The other resolution passed easily on a voice vote reaffirming the party's desire for "inclusion and that there is a place for all, including immigrants, within our Party." A friendly amendment was accepted after the vote inserting the word "legal" as the adjective describing immigrants, qualifying which immigrants were included in the welcome wagon and completely undermining the meaning consistent with the Church's position. It's what happens with committee work, especially a large and rancorous committee like a state political convention.

Thus far I have said nothing to hint at the title of this post. However, I was struck yesterday for the first time with the paradox of it all. There is nothing more destructive than someone who thinks they are doing the will of God when in fact they are doing the polar opposite. Then this morning I attended my Sunday School lesson, ironically the lesson entitled "Love One Another," based upon the Luke 22 account of the Savior's introduction of the sacramental ordinance. I couldn't help wondering what my Utah County colleagues who were so outraged and indignant yesterday were saying today during their Church meetings. Perhaps it was something like, "I love everyone, just like the Savior admonishes, but I get to pick and choose who they are."

Joseph Smith
Joseph Smith said it this way: ". . .nothing is a greater injury to the children of men than to be under the influence of a false spirit when they think they have the spirit of God." (TPJS, 205). We must never forget who the author of dissension,  bitterness and anger is. Satan loves a good argument and he loves it even more if it descends into shouting and finger pointing.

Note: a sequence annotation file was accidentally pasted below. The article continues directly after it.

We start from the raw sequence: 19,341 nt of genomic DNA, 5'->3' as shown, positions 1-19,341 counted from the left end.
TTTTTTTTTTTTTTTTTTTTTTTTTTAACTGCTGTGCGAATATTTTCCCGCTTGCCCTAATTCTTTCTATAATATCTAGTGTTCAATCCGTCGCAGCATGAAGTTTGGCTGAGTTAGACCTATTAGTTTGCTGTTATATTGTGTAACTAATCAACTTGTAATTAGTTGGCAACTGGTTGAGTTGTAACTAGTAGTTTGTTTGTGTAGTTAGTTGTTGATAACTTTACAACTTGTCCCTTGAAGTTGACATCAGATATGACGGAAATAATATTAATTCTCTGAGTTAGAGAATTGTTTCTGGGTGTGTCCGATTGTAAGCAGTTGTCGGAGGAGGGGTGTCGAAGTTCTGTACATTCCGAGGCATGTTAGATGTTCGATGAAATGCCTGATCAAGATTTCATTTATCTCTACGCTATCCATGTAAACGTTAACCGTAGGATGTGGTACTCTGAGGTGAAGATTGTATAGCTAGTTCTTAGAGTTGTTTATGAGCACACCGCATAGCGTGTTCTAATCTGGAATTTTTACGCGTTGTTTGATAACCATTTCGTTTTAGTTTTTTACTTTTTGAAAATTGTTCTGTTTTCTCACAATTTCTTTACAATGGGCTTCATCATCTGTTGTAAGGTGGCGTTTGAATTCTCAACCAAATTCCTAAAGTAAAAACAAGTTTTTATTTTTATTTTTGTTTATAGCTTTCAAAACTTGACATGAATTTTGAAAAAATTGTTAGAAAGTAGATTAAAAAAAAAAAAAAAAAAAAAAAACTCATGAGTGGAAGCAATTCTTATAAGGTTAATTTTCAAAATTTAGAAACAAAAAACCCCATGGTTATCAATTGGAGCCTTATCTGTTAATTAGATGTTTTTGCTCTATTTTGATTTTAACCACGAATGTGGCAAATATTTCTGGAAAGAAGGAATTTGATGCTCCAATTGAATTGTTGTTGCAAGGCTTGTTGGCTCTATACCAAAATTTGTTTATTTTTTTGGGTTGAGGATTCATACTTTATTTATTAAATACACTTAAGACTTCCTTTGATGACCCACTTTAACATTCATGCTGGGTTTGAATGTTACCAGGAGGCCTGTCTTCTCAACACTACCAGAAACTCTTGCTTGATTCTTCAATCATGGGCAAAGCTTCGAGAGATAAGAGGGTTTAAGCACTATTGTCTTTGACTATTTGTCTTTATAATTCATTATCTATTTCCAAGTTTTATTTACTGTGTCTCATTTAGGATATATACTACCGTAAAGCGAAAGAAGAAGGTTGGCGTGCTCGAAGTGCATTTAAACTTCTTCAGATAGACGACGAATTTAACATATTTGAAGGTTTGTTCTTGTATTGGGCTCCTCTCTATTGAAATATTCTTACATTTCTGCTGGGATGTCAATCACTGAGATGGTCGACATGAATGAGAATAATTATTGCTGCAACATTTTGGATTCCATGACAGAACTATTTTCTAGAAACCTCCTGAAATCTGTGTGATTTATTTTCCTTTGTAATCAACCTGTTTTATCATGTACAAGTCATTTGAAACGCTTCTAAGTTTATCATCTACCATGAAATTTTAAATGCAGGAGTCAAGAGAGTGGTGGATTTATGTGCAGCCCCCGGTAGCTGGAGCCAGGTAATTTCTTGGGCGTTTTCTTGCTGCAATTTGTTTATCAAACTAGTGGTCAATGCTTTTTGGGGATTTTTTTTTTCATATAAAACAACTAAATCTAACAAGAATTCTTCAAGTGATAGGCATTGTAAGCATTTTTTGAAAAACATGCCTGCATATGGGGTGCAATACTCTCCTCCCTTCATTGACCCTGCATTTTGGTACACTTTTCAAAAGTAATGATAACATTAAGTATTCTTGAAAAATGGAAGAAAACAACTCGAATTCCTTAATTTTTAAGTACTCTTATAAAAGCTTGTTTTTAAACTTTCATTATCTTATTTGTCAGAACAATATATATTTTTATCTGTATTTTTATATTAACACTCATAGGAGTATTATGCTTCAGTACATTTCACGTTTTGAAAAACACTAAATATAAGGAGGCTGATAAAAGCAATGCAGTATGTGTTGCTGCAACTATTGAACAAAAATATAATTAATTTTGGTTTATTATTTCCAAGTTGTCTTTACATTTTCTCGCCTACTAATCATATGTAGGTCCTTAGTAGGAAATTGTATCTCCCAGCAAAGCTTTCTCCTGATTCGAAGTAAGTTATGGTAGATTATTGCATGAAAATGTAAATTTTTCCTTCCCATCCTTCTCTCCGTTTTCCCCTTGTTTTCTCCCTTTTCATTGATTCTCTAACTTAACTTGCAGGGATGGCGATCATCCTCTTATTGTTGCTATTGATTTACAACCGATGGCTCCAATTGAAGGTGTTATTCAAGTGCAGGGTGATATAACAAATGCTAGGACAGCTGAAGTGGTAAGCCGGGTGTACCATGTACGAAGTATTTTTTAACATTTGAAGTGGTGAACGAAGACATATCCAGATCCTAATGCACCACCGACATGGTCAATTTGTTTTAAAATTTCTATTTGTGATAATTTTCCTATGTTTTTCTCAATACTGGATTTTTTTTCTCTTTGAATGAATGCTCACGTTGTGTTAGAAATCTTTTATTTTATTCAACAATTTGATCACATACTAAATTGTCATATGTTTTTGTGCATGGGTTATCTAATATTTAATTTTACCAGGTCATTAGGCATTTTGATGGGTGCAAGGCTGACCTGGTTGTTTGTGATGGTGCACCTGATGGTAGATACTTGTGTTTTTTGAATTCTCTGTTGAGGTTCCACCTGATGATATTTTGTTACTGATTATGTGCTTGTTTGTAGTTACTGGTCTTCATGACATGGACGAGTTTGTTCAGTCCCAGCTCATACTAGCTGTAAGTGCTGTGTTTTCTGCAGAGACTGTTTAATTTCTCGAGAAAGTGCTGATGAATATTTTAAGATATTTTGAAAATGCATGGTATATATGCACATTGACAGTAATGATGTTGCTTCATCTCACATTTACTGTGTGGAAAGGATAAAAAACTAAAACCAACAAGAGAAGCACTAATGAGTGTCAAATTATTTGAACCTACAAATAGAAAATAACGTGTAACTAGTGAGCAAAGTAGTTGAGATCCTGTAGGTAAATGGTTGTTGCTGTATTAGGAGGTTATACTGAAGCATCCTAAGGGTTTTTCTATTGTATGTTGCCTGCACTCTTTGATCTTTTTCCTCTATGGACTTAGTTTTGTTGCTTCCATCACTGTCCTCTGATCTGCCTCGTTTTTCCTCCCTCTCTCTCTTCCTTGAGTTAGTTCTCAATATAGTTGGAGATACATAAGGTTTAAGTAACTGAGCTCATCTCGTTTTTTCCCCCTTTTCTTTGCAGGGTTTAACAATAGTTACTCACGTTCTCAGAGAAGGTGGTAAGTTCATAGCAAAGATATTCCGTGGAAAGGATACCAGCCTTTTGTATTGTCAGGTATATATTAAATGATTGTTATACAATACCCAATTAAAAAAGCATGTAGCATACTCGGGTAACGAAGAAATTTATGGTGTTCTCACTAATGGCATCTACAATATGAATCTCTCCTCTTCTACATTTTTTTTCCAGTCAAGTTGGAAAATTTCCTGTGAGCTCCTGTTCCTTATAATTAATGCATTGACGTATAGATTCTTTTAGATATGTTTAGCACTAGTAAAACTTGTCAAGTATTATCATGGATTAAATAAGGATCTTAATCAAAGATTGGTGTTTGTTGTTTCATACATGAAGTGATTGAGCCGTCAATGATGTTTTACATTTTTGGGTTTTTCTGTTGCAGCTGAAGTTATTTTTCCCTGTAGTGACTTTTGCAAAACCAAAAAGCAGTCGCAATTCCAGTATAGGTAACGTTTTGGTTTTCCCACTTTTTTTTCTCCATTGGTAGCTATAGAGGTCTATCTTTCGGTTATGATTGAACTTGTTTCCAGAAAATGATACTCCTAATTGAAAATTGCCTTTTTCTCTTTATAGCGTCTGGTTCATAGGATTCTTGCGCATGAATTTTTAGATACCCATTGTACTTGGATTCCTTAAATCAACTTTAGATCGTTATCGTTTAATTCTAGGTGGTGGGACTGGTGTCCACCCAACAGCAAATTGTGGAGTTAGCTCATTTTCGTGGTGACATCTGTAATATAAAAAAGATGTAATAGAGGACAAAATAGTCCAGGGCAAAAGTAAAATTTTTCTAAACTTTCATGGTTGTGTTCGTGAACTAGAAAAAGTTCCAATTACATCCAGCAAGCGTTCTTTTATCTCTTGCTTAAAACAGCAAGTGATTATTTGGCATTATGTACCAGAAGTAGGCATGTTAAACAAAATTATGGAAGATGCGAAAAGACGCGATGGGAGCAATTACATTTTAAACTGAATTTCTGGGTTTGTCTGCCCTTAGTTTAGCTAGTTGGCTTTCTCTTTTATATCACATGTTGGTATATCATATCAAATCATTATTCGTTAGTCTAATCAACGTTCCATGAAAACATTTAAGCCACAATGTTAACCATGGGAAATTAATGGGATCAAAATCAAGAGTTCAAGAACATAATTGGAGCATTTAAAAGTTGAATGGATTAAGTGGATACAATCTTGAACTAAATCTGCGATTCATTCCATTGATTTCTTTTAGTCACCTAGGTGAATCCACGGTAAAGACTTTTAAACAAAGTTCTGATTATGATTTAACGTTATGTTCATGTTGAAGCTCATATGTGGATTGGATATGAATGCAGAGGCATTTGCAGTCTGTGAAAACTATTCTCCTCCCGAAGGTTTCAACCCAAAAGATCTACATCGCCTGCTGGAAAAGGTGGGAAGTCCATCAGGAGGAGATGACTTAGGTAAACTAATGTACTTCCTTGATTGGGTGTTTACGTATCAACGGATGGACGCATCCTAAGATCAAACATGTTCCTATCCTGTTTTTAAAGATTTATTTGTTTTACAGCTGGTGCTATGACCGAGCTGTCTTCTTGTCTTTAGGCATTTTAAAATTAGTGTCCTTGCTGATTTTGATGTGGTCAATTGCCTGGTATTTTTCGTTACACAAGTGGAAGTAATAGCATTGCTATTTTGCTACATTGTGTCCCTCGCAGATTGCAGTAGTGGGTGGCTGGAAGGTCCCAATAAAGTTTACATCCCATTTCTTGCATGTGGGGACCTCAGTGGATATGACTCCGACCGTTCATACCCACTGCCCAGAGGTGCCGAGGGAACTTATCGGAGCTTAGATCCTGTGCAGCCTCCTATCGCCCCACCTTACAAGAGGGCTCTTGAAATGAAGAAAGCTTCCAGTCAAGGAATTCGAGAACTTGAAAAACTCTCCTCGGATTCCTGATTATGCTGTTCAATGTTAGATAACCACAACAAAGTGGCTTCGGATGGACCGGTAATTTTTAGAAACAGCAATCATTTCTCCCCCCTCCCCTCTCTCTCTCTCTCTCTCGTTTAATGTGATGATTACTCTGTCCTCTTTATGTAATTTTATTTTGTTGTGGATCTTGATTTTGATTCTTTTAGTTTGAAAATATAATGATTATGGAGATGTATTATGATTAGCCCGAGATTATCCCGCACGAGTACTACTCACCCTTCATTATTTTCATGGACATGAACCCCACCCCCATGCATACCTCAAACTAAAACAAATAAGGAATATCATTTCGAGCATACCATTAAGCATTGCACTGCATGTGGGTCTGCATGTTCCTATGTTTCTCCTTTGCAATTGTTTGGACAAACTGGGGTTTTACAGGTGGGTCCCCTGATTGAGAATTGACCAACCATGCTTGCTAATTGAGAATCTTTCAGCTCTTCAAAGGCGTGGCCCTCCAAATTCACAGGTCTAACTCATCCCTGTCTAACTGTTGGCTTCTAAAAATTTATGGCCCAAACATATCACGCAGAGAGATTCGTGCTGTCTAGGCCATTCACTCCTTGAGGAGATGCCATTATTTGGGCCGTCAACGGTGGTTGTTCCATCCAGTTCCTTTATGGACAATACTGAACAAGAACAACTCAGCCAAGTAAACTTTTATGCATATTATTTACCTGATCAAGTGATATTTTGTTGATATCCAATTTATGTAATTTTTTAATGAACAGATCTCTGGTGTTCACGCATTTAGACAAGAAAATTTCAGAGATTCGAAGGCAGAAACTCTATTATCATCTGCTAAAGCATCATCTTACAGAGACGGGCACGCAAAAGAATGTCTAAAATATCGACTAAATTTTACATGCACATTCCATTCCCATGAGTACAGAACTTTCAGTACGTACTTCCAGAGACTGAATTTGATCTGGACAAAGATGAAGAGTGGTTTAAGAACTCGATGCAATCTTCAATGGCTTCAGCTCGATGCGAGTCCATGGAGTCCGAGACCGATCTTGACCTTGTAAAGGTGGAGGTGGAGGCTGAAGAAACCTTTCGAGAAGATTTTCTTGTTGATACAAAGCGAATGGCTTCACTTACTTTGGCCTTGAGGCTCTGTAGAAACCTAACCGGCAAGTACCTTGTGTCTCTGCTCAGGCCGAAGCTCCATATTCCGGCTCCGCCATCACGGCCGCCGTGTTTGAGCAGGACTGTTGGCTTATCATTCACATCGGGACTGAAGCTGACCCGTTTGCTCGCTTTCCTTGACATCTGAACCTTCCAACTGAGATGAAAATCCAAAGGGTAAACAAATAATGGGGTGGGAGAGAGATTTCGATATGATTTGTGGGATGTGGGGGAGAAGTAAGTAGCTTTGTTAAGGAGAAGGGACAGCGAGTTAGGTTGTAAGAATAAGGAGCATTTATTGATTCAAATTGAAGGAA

Pharisees and their cohorts in the meridian of time believed adamantly they were doing God's work when they hatched a conspiracy to put to death the Son of God for merely affirming He was the Son of God. Ironically, the most strident voices for dismantling HB 116 are coming from Utah County. If the demographics compiled by BYU professor Quin Monson at last year's nominating convention are true, identifying 90% of the delegates as members of The Church of Jesus Christ of Latter-day Saints, then this much is clear -- there is now a distinct disconnect between Church leaders and their supposed adherents.

The Church has repeatedly called for civility, for equity and fairness, for embracing the people of all cultures who are coming into Utah -- and yes, most are in search of sanctuary and opportunity. The fear of delegates that Utah may become a "magnet sanctuary state" for immigrants is completely a contradiction, or should be, in the minds of all members of the Church today. The tenets of our faith must trump all the other considerations, including the attempts by men to thwart the purposes of God in extending the covenants of the gospel to all His children. When we come to see them all as our brothers and sisters, that awareness will squelch any residual fear in my considered judgment. It is obvious that is the hope of the leaders of the Church for us.